1) Assess the trends in supply and production status of these critical minerals and mineral products worldwide and Europe’s dependence including on intermediate products such as permanent magnets, RE based super alloys, batteries, polishing compounds, phosphors, catalysts etc.
2) Trace the entire value chain of the identified minerals from mining to intermediate products to final products and calculate the value addition in each stage
3) Identify the importance and measure the criticality of identified minerals and mineral products to the European economy and workforce
4) Identify types of information and possible research initiatives that will enhance understanding of critical minerals and mineral products
5) Assess risks and opportunities by identifying possible program and policy directions

Work performed from the beginning of the project to the end of the period covered by the report and main results achieved so far

The study identified the mineral sources, mineral production technology, the key use and contribution of minerals and mineral products to European economies by constructing an input-output matrix and conducted a material flow analysis of the selected minerals.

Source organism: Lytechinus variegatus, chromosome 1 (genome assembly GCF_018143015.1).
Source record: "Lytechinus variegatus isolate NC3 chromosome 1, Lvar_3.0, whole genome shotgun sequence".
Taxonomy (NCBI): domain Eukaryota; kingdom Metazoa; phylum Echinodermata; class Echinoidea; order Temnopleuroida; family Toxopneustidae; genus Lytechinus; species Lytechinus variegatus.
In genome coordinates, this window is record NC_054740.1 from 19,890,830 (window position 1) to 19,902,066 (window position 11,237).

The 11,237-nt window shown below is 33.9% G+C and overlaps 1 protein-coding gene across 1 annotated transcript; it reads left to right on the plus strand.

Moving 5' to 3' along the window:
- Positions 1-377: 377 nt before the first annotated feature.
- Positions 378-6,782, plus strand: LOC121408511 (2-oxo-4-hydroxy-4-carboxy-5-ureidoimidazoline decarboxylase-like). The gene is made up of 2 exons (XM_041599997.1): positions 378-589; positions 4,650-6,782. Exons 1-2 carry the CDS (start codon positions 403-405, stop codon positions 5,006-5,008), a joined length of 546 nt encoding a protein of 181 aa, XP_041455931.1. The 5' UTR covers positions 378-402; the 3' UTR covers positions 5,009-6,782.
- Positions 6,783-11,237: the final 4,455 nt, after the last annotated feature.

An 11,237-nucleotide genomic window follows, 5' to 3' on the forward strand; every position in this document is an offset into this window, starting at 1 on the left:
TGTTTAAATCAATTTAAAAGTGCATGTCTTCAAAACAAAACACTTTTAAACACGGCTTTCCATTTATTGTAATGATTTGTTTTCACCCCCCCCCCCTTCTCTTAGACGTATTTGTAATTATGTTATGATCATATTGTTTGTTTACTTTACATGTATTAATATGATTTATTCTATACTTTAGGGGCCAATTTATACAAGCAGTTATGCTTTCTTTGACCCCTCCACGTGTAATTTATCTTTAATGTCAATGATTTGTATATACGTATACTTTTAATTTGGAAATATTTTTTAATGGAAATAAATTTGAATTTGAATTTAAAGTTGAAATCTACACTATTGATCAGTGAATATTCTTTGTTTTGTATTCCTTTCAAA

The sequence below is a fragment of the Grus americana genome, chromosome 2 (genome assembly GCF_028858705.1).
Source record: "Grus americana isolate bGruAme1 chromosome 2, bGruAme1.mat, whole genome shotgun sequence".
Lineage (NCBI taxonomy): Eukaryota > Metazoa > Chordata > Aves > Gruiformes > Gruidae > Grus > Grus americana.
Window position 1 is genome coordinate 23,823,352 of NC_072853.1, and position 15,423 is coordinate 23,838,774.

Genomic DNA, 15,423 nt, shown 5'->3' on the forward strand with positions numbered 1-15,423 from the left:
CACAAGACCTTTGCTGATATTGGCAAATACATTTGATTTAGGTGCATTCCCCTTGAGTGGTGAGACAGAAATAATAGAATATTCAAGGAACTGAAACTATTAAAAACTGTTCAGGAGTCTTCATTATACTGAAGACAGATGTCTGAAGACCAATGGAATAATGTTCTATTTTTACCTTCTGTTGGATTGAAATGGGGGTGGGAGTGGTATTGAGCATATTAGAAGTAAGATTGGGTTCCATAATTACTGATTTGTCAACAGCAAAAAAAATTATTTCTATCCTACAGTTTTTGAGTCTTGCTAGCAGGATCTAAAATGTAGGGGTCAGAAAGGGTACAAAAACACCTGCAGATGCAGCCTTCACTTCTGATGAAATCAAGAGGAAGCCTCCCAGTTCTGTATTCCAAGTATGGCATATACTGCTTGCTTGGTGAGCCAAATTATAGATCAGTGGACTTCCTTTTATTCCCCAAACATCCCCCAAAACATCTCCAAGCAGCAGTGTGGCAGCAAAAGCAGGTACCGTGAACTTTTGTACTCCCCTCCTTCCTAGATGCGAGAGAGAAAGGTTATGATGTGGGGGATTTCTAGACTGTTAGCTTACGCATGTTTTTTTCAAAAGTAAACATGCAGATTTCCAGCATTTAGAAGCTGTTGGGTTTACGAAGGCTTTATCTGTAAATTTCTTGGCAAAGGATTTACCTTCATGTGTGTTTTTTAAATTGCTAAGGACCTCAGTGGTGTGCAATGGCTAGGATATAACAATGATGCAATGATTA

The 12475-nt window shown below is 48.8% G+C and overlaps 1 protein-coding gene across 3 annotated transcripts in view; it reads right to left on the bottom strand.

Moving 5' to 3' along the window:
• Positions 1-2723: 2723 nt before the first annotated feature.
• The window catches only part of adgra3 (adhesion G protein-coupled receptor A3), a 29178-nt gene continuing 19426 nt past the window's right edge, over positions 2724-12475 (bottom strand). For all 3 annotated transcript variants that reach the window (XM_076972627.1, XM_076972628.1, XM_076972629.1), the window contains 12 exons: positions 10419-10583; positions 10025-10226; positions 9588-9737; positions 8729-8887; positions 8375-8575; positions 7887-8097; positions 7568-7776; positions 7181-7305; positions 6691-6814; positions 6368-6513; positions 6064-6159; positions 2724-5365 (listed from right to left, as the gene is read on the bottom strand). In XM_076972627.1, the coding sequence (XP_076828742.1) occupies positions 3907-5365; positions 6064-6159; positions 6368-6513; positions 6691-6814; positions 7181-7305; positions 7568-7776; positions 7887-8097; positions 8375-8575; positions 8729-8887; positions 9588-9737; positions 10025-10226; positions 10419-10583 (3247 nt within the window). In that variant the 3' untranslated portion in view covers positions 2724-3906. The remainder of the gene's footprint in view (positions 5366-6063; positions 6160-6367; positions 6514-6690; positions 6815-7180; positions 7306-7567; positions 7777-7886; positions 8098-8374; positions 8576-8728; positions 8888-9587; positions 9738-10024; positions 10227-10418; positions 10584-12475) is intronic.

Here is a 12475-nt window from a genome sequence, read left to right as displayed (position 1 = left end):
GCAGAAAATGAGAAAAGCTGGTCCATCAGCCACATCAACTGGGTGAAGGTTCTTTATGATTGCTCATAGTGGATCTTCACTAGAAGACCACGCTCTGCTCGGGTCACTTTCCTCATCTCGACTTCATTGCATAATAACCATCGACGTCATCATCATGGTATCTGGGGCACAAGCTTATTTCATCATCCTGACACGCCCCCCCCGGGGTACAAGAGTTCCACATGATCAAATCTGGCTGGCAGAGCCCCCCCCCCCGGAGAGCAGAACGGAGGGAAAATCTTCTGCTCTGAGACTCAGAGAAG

The study analyzed current global competitive dynamics and quantified the mineral supply including risk and supply chain fragmentation. The evaluated global status of mining, production and supply and Europe’s dependence.
The result achieved so far include identifying risk to mineral supply, applying a new method based on resilience theory and examined factors on geopolitics, market and environment.

For the final period the work included construction of rare earth input-output matrix and identification of industrial applications through the construction of Sankey diagrams and provide examples that demonstrate specific applications of minerals and materials in European industrial sectors.

The most critical elements such as Neodymium and dysprosium and their applications have been studied thoroughly.